Essential AML guidance for compliance practitioners
Under Regulation 21 of the Money Laundering Regulations 2017, a firm can appoint a Compliance Officer alongside a MLRO to ensure compliance with the Regulations.
This advanced webinar is aimed at those fulfilling that compliance role, providing background knowledge of international policy and best practice positions in money laundering, as well as a different perspective on how to develop your risk assessment and policies and procedures in order to meet the regulations.
Delivered by compliance consultant and director of Honne Ltd. Katie Jackson, this webinar will discuss The Financial Action Task Force Recommendations and their relationship to the Money Laundering Regulations 2017 and high-risk countries and will provide viewers with an overview of the latest developments in money laundering regulation, including the regulation of virtual currency, the challenges of identifying customers, and The Law Commission's review of the Money Laundering framework.
Consideration will be given to the guidance issued to legal professionals by The Financial Action Task Force in respect of the need to develop a risk assessment for your firm, including detailed international risk factors relating to clients, transactions and geographical areas.
Essential for compliance staff, this session will provide viewers with invaluable ideas for developing policies and procedures in your firm, including 'cultures of compliance'; the three lines of defence, and conducting an annual money laundering review.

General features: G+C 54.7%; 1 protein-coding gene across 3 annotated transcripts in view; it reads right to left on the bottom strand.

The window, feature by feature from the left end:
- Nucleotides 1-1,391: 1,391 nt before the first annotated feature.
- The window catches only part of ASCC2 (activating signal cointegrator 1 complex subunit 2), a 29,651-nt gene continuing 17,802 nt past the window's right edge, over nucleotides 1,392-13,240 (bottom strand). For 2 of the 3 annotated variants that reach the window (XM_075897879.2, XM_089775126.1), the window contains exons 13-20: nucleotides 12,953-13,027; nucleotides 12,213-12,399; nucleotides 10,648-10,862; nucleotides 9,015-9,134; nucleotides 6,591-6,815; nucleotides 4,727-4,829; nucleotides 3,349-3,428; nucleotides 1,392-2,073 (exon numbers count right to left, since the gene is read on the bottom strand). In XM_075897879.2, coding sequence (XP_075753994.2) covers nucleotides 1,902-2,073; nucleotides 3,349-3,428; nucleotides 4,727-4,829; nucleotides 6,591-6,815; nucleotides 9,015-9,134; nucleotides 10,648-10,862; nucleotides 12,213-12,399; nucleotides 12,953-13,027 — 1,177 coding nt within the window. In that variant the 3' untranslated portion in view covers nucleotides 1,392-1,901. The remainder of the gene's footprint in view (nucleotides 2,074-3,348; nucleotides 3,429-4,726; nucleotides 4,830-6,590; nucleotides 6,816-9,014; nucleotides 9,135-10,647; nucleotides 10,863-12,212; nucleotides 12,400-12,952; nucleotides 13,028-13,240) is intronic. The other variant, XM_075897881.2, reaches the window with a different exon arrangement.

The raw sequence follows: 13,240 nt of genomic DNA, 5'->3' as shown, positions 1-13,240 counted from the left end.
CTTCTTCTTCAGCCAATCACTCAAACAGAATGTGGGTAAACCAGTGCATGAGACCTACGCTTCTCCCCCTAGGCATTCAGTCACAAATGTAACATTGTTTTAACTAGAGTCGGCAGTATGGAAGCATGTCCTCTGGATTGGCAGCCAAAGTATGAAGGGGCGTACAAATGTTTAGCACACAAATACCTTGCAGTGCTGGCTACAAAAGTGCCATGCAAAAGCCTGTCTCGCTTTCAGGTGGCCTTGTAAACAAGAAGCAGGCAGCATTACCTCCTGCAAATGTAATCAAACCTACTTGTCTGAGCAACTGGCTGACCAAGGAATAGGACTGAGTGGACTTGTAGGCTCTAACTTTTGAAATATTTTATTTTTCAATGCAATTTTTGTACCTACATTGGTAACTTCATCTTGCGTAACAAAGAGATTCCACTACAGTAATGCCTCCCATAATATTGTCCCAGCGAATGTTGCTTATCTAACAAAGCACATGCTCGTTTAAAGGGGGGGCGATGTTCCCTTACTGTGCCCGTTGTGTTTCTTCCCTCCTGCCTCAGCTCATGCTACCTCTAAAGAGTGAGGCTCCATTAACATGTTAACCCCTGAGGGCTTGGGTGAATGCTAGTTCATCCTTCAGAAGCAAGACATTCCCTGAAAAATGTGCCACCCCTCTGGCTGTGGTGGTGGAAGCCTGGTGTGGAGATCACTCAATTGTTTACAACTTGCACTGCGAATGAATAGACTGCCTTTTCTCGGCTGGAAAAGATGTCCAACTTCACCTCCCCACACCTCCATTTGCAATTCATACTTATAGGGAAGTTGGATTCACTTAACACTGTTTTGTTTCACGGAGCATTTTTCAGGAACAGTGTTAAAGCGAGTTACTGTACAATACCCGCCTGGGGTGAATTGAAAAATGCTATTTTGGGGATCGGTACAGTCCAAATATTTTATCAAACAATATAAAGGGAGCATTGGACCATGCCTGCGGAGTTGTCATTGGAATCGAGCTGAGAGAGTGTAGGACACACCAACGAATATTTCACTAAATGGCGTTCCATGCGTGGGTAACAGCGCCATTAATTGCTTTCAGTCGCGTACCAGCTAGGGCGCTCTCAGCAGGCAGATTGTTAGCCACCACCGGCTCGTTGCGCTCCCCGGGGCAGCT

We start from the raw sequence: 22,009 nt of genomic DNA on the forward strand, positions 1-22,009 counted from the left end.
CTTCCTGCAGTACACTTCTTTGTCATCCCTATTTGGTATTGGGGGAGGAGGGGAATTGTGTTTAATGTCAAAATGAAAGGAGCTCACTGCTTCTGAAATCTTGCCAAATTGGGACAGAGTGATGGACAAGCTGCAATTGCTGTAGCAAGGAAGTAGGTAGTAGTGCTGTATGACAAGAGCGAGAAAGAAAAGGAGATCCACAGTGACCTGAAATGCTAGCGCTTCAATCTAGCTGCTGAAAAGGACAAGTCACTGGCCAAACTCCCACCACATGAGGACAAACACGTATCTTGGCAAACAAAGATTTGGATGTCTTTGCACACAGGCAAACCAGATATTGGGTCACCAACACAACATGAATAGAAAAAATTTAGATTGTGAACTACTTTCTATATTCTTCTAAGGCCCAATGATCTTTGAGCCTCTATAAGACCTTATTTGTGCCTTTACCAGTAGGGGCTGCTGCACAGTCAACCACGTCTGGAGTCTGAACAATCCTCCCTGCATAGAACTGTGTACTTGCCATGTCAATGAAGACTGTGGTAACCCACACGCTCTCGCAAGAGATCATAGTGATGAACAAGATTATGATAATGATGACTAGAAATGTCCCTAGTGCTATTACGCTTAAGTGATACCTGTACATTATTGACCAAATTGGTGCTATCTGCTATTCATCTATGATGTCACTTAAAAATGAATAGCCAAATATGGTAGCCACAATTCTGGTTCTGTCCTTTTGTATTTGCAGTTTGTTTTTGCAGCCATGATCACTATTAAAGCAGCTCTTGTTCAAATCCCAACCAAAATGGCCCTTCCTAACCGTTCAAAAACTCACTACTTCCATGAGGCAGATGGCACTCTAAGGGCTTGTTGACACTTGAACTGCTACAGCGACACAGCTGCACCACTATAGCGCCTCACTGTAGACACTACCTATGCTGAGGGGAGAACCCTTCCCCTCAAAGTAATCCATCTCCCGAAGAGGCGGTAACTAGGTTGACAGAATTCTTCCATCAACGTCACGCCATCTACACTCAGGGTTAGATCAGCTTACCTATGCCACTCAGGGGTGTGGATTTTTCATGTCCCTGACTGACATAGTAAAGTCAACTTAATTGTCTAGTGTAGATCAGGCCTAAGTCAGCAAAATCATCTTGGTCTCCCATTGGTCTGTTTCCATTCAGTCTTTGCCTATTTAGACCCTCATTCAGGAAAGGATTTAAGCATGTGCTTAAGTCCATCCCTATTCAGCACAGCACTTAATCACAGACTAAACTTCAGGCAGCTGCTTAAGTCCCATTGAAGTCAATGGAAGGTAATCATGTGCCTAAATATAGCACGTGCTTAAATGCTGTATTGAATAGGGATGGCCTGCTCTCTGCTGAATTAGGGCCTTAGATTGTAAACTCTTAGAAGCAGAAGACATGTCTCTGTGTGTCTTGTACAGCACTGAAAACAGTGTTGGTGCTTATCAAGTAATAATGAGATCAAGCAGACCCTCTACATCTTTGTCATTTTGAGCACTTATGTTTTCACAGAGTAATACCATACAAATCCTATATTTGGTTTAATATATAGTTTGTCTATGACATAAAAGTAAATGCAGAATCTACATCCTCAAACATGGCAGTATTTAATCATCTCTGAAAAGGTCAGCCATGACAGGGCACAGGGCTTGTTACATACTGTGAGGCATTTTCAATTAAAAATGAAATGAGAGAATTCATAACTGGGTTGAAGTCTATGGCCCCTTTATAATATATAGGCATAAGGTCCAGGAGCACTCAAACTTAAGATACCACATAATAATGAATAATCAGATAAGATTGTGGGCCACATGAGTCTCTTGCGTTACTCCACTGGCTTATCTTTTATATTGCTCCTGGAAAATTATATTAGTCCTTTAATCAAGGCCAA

The webinar is accompanied by detailed notes to support further learning.
The Fifth Money Laundering Directive is introduced on 10 January 2020; a summary of the changes is as follows:
1. A requirement to report to the registrar (for example, Companies House) if you find a discrepancy in company registration or beneficial ownership information when conducting due diligence.
2. Changes to due diligence for company beneficial ownership. You must take all reasonable steps to identify the beneficial owner of a body corporate, but where that is not possible, you can verify the identity of a senior person within the body corporate who is responsible for managing it. You must keep records in writing of all steps taken to verify the identity of the person concerned, and any difficulties.
3. Changes to the timing of due diligence. You must also conduct due diligence when there is a legal reason to contact a customer during the calendar year for the purposes of reviewing any information which relates to their risk assessment and relates to the beneficial ownership of the customer, including information which enables you to understand the ownership or control structure of the customer.
4. Electronic identification can be considered a reliable source of information which is independent of the person whose identity is being verified, where it is secure from fraud and misuse and capable of providing an appropriate level of assurance that the person is in fact the person with that identity.
5. The regulations require firms to consider the EU list for high risk countries.
6. It also requires the regulation for money laundering of new categories of business including cryptocurrencies, art market participants, and letting agents.
Please take specialist advice for assistance with tax affairs or trusts.
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